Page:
Blog book reviews are usually glowing, but I read an awful book recently, Richard Laynard’s ‘Happiness’. Despite the idea being widely rejected as simplistic by John Stuart Mill and almost every serious thinker that’s ever thought deeply on the subject, the idea that ‘happiness’ is the sole purpose of life, or even an end-in-itself, seems to have taken root in our therapeutic culture. Life is not a simple calculus of unhappiness/happiness. Even a cursory look at the complexity of feelings, emotions and behaviour make that idea seem childish. These simple distinctions; happiness=good/unhappiness=bad; positive feelings=good/negative feelings=bad, are puerile and misleading.
Unfortunately government has caught a bad dose of ‘happy clapping’ and ministers have latched onto the idea that we should try to engineer this happiness. You see it in the work-life balance debate (read work=unhappy, life=happy). You also see it within organisations, as hapless HR people try to take control of the emotional welfare of employees. Self-appointed armies of coaches, counsellors, mentors and therapists are crawling all over organisations searching for the pathological. Everyday emotions and ordinary contention are diagnosed as illnesses and people with creepy ‘open questioning’ techniques come in to offer cures. By the way, is there anything more creepy than the current Pamela Stephenson series on TV. It’s patronising garbage. No wonder Billy Connolly’s no longer funny.
Furedi - Why the ‘politics of happiness’ makes me mad
Frank Furedi, one of the few sane commentators on this topic, has en excellent article in Spiked (thanks to Dan Travis), ‘Why the ‘politics of happiness’ makes me mad - If you’re unhappy with state-sponsored happiness programmes, clap your hands’.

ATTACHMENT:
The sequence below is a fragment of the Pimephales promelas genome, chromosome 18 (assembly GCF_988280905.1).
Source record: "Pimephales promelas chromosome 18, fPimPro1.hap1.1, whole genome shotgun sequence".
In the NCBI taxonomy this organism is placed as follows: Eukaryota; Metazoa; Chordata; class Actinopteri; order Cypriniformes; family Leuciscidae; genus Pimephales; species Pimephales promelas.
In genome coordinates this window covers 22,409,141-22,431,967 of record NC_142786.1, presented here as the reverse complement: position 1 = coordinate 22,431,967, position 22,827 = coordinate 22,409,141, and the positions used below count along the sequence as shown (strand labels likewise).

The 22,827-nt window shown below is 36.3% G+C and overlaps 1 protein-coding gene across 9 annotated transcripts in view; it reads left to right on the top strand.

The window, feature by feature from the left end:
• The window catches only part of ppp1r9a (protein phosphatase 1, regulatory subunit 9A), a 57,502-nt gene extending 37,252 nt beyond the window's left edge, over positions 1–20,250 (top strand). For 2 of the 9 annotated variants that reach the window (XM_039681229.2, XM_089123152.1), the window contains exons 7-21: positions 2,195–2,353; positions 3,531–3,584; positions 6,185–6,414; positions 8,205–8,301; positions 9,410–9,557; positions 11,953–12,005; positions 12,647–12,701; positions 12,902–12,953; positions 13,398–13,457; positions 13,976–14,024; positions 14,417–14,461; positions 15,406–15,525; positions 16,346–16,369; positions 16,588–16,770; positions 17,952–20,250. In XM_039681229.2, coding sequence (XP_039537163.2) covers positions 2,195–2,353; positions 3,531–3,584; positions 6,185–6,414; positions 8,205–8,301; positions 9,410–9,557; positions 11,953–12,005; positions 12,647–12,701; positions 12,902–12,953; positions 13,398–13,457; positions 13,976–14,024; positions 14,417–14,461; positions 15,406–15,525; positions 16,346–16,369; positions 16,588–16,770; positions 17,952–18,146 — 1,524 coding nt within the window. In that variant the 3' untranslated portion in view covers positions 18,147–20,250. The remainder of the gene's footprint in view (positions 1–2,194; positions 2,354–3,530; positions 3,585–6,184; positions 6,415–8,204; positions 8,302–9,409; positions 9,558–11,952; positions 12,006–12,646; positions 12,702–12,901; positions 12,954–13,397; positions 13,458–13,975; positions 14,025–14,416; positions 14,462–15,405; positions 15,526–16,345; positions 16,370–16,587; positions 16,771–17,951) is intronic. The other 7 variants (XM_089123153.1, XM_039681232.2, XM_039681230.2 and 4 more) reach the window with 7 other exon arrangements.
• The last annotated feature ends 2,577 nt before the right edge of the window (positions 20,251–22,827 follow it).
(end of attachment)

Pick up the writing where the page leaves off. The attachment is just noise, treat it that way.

He objects to ministers buying the whole happiness kick, as if all would be well with regular doses of happiness counselling are the solution. He rejects the government’s attempt to raise our happiness levels with officialdom poking its nose at every juncture into our emotional welfare.
What ever happened to contention? I don’t want people to fill in ‘happy-sheets’ when I speak at a conference. If anything I want to disturb them, make them think again, disrupt their existing beliefs. Why attend a conference to hear someone simply confirm what you already know and believe? If you want happiness go to a comedy club. Everyone knows you forget jokes as soon as the laughter has died down. Happiness is a dumbed-up state. This is not a plea for grumpiness, although, like most people my age I find that quality quite endearing, it’s a plea for realism and sanity before the therapeutic brigade start seeing the whole of society as an asylum full of pathological patients who need to pay for their platitudes.